The problem is that it just won’t work. Other states have tried it. You can either be totally draconian and cut so many people that you appear to save money. (But in truth, all the money saved on Medicaid will be lost manifold when these people start showing up in terrible shape at Emergency Rooms.) Or create so many rules and enforcement mechanisms that money is lost on the subsequent bureaucracy bloat.

So here’s my counter-proposal: From this day forward, all Michigan legislators who propose laws that restrict access to medical care have all of their healthcare benefits replaced with a bag of discarded black jellybeans (or chocolate licorice, depending on what side they are on).

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We’re in a Pickle — Get me John Engler!

We're in a Pickle — Get me John Engler!

The second best advice I ever gave my kids: “Remember to do the things you’re supposed to do and don’t do the things you’re not supposed to do.” Pretty sound, right? Covers the bases, for them and for me. Of course it helped they all had (and still have) really good moral compasses.

But the best advice I gave them was this: “Don’t stake the success of any relationship on your intention to change the other person — you can’t ‘fix’ people, so don’t try to fix them.”

So, is everybody familiar with John Engler? He was the governor of Michigan for quite some time. He also was a legislator. I’ve never met him, but I’ve drawn a lot of cartoons about him. So I feel fairly confident in saying the second of the two scenarios I presented in the cartoon is the more likely. This is not a criticism, it’s an assessment based on loads of evidence.

I leave it to you to judge. But if it was the objective of the Michigan State University Board to appoint an interim president who would work tenaciously to minimize the impact of the Larry Nassar case and related issues, then they made a logical choice.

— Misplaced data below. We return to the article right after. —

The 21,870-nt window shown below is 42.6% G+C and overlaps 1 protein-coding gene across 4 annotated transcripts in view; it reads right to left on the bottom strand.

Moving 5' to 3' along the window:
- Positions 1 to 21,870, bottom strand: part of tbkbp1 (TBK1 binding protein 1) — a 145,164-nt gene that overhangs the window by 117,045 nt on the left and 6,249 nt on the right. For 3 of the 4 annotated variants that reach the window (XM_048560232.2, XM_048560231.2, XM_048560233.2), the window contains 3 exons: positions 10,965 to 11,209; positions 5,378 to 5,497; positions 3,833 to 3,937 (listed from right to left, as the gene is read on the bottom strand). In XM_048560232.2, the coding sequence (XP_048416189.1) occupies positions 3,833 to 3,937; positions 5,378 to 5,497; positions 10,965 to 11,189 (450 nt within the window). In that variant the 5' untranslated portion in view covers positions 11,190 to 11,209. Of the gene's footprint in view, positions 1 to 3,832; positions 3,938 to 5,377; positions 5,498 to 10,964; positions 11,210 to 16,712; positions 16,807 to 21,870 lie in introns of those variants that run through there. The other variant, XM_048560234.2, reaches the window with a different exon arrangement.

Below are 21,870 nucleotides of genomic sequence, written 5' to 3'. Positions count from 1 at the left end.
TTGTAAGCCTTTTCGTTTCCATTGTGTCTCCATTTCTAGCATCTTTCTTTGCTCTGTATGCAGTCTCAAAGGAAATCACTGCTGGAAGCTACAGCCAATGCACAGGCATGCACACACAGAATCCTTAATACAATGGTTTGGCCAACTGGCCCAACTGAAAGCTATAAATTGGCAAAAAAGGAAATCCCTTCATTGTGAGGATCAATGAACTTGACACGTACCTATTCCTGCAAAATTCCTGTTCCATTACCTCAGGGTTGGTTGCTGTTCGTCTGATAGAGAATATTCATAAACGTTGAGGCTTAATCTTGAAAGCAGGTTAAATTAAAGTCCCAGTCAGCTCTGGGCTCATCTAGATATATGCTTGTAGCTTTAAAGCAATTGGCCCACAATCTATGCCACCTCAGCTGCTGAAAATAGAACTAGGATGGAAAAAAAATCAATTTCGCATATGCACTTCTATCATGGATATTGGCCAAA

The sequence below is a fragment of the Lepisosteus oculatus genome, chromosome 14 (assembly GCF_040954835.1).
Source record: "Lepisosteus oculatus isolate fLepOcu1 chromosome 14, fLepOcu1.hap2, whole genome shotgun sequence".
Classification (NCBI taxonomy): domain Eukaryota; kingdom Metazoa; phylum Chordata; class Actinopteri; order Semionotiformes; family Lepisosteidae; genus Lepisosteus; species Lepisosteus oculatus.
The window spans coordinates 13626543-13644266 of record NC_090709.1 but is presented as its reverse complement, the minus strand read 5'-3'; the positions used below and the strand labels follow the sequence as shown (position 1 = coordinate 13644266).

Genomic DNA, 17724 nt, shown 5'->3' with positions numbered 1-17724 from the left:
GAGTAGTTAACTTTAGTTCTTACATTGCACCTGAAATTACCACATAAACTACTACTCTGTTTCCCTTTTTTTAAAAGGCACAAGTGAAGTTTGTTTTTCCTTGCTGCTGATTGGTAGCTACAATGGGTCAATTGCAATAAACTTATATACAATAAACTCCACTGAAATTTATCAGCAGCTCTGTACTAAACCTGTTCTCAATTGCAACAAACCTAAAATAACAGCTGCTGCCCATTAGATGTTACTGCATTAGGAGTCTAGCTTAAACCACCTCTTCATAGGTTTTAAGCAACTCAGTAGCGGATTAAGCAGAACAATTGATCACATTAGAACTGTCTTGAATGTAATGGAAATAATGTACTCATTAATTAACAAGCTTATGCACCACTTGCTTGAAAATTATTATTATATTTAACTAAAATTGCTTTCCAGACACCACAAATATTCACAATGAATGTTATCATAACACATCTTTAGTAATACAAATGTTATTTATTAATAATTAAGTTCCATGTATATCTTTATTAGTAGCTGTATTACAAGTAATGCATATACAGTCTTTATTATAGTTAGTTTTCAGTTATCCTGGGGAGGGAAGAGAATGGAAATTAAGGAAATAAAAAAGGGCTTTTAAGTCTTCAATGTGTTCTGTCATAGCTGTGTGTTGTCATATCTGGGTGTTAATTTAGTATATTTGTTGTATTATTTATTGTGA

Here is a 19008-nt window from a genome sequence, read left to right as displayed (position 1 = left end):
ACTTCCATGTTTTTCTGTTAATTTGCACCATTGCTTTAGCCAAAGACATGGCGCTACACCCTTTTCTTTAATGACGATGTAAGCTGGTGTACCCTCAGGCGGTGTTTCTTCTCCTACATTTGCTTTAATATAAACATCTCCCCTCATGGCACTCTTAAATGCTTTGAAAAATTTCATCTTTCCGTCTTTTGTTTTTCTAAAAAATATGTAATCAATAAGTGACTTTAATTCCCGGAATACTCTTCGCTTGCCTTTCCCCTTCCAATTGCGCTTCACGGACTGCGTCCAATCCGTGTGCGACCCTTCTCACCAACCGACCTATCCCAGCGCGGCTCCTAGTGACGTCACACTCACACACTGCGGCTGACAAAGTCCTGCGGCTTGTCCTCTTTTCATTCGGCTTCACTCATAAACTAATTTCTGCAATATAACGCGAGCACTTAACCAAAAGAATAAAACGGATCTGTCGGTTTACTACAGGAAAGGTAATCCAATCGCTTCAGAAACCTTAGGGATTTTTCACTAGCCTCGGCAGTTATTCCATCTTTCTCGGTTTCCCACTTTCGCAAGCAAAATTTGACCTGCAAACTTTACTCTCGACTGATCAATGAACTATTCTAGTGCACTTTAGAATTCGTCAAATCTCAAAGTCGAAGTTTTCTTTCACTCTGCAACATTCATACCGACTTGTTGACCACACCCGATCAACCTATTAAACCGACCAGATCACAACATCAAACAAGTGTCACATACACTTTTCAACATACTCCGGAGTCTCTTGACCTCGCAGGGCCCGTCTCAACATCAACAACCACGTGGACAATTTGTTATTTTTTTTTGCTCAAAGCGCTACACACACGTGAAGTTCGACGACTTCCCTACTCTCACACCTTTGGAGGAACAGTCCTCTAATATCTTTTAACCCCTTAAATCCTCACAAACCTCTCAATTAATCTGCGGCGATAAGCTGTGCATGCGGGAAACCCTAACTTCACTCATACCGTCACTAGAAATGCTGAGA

But let’s not delude ourselves into thinking Engler is something that he is not. He’s not nuanced. He’s not subtle. Often he’s not particularly nice. He’s a doer, a dealmaker. He operates forcefully for his team. So if that’s what you want, that’s what you got.

My advice, then, to the MSU Board would be: Don’t stake the success of your relationship with Engler on any intention to change him. I would also hasten to add that they should take care to do the things they are supposed to do and not do the things they are not supposed to do.

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Snyder Endorses Calley. Calley May Wish He Didn’t

Snyder Endorses Calley. Calley May Wish He Didn't

I don’t blame politicians for avoiding the “politician” label. Politician, after all, is a dirty word. They are all rotten, lying, cheating, crummy, crooked politicians, right? Well… maybe not all. In this representative form of government we all profess to love so much, good politicians are critical to its success. Good politicians are advocates of the people. They listen, they understand, they form consensus, and then they lead.

Last week the Snyder administration announced that the state would no longer supply bottled water to the people of Flint. Governor Snyder can reasonably argue that tests have shown Flint water meeting safety levels. He can tell us the state has spent a lot of money on providing bottled water over the past few years. He can talk in glowing terms of moving forward. So he tried to do the “leading” bit, but not so much with the listening, understanding, and forming a consensus with the affected community — a community he represents.

Politicians often make the “right” decision, but fail in how they implement it. Yes, of course, at some point the bottled water program for Flint needed to be phased out. But shouldn’t that wait till more than 1/3 of pipes and service lines have been replaced? Till safety is assured and a real trust is built?